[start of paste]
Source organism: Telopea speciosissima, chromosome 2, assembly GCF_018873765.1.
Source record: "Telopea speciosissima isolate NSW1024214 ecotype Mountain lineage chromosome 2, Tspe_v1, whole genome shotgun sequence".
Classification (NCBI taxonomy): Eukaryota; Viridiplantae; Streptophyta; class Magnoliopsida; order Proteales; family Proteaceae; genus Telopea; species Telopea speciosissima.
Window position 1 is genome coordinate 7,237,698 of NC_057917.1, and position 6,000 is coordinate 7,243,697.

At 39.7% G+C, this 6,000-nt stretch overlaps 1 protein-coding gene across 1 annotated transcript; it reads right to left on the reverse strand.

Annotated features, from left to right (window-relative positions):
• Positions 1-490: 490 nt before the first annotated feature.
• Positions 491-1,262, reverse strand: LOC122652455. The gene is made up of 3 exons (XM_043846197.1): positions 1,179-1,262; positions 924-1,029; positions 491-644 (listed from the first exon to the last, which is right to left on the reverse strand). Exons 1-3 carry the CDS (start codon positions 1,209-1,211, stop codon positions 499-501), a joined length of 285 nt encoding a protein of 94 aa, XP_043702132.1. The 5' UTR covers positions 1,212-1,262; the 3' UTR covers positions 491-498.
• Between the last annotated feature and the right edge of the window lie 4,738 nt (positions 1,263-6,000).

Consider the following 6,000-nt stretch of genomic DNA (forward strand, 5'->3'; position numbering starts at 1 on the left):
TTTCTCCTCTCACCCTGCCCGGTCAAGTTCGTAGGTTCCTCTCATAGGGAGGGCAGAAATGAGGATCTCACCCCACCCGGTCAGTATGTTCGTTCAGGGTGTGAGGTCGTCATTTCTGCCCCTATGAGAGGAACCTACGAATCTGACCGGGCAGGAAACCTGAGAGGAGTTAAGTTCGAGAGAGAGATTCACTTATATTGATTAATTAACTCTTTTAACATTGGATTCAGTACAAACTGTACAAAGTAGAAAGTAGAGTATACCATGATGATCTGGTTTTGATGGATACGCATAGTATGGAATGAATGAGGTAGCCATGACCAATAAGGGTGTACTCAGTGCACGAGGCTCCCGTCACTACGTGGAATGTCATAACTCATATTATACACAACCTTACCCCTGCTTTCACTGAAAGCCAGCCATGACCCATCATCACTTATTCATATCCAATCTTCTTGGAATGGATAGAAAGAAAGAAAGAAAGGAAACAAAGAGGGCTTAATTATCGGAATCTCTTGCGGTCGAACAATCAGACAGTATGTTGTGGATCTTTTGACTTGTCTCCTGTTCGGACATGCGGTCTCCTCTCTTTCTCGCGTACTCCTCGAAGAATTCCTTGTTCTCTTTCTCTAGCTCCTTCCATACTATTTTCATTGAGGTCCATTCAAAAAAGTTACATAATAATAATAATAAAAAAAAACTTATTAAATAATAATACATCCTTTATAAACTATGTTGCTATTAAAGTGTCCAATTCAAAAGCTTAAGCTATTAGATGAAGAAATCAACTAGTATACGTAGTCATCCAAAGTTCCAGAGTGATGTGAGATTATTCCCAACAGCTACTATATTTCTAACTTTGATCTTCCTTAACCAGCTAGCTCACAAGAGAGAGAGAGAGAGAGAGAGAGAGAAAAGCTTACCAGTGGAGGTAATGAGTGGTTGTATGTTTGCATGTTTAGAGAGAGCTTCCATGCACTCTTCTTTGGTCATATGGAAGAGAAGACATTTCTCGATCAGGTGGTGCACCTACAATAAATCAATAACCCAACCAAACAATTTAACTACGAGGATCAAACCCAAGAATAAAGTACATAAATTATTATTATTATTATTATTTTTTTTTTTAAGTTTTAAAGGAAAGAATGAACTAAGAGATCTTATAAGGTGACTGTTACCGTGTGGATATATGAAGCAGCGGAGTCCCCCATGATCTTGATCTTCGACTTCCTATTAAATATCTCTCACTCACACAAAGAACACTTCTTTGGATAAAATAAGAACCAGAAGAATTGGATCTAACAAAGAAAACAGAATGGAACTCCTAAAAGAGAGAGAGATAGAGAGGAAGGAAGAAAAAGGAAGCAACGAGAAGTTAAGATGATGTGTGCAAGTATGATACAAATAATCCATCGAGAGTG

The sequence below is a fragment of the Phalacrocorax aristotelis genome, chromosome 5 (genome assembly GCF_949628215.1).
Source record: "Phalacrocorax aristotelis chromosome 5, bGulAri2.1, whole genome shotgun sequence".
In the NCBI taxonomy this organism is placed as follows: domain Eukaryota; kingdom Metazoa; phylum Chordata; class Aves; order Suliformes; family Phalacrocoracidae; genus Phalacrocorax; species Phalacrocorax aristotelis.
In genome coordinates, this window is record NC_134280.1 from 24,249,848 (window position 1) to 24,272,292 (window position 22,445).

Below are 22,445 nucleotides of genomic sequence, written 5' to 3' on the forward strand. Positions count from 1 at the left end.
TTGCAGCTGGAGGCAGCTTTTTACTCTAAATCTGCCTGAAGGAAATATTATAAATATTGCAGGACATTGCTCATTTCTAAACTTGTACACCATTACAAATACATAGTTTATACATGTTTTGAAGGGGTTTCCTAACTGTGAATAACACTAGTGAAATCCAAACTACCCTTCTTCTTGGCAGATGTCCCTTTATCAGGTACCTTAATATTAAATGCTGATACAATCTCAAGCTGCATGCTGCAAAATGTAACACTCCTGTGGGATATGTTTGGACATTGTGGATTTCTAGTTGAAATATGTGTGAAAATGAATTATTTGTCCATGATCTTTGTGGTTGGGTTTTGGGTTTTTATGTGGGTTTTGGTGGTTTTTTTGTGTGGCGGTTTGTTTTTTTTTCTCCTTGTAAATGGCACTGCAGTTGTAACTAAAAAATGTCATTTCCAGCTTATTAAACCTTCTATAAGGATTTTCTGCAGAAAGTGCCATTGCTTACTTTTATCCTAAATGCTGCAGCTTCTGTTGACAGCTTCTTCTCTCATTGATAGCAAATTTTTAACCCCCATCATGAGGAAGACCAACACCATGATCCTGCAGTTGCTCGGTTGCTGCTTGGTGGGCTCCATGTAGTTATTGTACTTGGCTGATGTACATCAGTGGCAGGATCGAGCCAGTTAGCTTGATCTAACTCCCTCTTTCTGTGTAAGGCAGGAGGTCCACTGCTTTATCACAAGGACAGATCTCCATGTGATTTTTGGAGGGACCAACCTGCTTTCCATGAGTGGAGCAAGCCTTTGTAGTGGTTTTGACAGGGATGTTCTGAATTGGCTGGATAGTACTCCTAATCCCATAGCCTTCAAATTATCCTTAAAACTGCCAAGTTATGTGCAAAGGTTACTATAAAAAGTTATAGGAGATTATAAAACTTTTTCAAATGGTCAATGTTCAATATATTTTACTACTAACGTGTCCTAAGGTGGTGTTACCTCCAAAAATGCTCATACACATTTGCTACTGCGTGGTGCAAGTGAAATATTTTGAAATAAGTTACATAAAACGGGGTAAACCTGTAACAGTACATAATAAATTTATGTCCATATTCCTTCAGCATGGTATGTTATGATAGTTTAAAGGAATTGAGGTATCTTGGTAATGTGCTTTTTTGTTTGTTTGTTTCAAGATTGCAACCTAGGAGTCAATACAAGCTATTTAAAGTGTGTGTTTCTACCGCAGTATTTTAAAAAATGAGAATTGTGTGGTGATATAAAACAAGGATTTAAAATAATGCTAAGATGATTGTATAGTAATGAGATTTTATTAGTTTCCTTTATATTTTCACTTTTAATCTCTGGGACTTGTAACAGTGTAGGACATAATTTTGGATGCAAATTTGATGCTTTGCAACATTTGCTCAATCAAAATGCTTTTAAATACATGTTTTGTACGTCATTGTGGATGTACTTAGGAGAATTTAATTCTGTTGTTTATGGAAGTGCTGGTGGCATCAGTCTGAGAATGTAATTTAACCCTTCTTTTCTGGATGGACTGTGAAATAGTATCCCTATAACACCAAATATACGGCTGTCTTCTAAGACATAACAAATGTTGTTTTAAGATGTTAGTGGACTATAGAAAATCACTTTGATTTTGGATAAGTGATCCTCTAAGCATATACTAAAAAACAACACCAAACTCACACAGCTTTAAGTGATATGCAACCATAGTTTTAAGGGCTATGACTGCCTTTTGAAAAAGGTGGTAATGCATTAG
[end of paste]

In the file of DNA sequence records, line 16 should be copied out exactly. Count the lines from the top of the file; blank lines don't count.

Below are 22,445 nucleotides of genomic sequence, written 5' to 3' on the forward strand. Positions count from 1 at the left end.